Cricket facing its own climate test

Cricket facing its own climate test
Spectators sit under plastic sheets as the match between Pakistan and New Zealand during their Twenty20 international at the Rawalpindi Cricket Stadium on April 18, 2024 was stopped due to rain. (AFP)
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Updated 25 April 2024
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Cricket facing its own climate test

Cricket facing its own climate test
  • With international cricket played throughout the year, the probability of matches being affected by adverse weather has increased

Rain is the scourge of cricket. It has the capacity to whip up conflicting feelings. Players may feel that it has rescued their team from looming defeat or denied them of certain victory.

Spectators may feel the same way but will not have the cover of a pavilion or dressing room in which to shelter. Furthermore, they are likely to feel deprived of part of their entrance fee. These feelings used to be commonly associated with cricket in the British Isles. This may still linger, given the wet start to the 2024 county cricket season, but it is no longer universally the case.

In the UAE, of all places, a year of rain is reported to have fallen in 24 hours, from late Monday to Tuesday. At 3 p.m. on Monday it was as dark as the night. Some reports suggested that cloud seeding was the cause, but why might that have been deployed at that time of year? The EU’s Copernicus Climate Change Service reports that the Earth recorded its hottest March on record, the 10th consecutive month to reach that feat. These all-time monthly highs were observed both in the air and in water. The Copernicus report judged that the temperatures were the result of decades of human-caused warming and El Nino climate patterns.

Obtaining a consensus on the causes seems beyond reach, although data points to an extraordinary surge in temperatures around the planet. This may stop once El Nino patterns end and temperatures cool. It is not yet possible to know if a fundamental shift has occurred in the Earth’s climate. In this uncertain moment, longer-term decisions have to be made by those responsible for running cricket.

An example of this is real in Worcester, England. Since 1896, Worcestershire County Cricket Club’s home has been at New Road, nestling under the watchful eye of the neighboring cathedral. This provides it with iconic status in the eyes of the cricketing world. The ground also sits on the west bank of the River Severn which, in recent years, has flooded with increasing regularity. This season, the county’s first two matches cannot be played there because the ground has not recovered from the winter’s flooding. Instead, they will be played at Kidderminster, 25km north.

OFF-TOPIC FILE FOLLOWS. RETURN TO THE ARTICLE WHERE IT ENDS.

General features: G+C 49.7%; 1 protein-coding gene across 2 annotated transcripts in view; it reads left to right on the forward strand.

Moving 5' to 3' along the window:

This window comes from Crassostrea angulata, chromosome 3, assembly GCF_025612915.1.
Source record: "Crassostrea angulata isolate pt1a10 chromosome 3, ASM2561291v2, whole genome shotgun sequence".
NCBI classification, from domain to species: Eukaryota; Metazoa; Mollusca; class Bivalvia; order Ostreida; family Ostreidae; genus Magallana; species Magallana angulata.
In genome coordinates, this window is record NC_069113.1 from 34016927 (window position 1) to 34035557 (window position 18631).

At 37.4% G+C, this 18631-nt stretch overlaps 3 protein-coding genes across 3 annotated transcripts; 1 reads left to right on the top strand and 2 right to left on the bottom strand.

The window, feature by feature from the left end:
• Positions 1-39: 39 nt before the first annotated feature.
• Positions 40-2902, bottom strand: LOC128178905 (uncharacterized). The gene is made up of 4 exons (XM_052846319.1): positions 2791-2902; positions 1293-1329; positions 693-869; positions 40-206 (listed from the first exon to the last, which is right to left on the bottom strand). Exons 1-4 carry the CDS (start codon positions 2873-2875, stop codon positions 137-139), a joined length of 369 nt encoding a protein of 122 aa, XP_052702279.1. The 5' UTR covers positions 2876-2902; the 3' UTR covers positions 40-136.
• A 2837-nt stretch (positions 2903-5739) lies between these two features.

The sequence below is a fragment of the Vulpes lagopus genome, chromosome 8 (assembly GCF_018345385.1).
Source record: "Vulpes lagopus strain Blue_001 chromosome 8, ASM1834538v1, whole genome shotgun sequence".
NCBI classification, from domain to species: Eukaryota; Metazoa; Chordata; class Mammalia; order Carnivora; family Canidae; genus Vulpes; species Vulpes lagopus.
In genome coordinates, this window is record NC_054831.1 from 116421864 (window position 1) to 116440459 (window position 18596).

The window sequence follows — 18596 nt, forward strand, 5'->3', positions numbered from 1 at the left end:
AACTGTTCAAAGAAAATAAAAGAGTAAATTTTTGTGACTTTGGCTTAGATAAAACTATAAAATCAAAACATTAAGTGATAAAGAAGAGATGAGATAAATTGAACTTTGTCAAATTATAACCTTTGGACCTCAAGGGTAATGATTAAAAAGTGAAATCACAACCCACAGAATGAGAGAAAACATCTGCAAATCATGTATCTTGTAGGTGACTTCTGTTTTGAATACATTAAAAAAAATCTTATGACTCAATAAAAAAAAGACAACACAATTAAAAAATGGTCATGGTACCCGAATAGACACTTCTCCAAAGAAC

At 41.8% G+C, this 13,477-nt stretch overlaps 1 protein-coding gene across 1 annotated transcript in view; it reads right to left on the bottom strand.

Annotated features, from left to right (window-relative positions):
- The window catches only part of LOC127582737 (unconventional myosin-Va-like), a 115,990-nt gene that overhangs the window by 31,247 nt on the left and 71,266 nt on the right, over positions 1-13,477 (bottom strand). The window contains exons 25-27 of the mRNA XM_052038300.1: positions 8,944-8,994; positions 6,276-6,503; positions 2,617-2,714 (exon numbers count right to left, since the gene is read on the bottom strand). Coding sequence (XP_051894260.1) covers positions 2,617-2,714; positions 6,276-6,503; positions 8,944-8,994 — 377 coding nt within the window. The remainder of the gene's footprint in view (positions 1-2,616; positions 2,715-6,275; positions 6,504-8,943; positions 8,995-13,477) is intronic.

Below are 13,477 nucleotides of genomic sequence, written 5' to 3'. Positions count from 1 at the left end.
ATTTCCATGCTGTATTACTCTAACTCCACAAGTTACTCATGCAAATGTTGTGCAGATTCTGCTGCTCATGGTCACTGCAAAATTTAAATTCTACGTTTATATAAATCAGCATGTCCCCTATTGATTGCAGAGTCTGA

The increased frequency and severity of flooding is causing the club’s management to assess alternative options to sustain its future. Amongst these are improved flood-alleviation measures and a move away from New Road, a prospect that is anathema to many supporters. The city is mindful of what happened to its soccer and rugby teams. The former moved grounds in 2013, resulting in a nomadic existence for a decade and a drop of three levels in the game’s pyramid. Its rugby team entered receivership in October 2022.

This sorrowful tale, thrown into stark perspective for Worcestershire CCC by adverse climate events, differs from the effects of adverse weather in other parts of the world. In the UAE, the effects were to cause the cancellation of a quadrangular tournament between the women’s T20 teams of the UAE, the US, the Netherlands and Scotland in Abu Dhabi. This was planned as a warm-up event before the ICC women’s T20I qualifying tournament in Abu Dhabi, set to open on April 25. Players have been deprived of valuable match practice, but that deprivation pales against that suffered by local residents.

During the Asia Premier Cup in Oman, there was rain, not of UAE proportions, but sufficient to disrupt some matches. The urbane curator of south Indian descent, Annop C Kandy, remarked that he had rarely seen rain in his eight years in charge and would normally expect temperatures in the 40°C range during April — an antidote to notions of a warming planet. He also revealed that whatever rain did fall came from the west and was short-lived. Unusually, this rain was from the south and southeast.

It caused much work for the curator and his staff, who coped admirably, notably when placing covers over the pitches during heavy windy conditions. Six of the 24 matches were shortened, two to 18 overs, two to 15 overs, one to 11 overs and one to eight overs. The last one affected Saudi Arabia and Nepal, with the latter winning with four balls to spare. It will never be known how the match would have played out if 20 overs had been possible.

Given that international cricket is now played around the world throughout the year, it should be no surprise that the probability of matches being affected by adverse weather has increased. It also seems that the severity of the impact is increasing. A recent example of this has occurred in Scotland. Unprecedented poor weather delayed pitch preparation at a ground near Dundee where a Cricket World Cup League 2 tournament between Scotland, Namibia and Oman was postponed. Originally due to take place between May 2 and 12, it is now scheduled for July, with the agreement of the three countries and the International Cricket Council.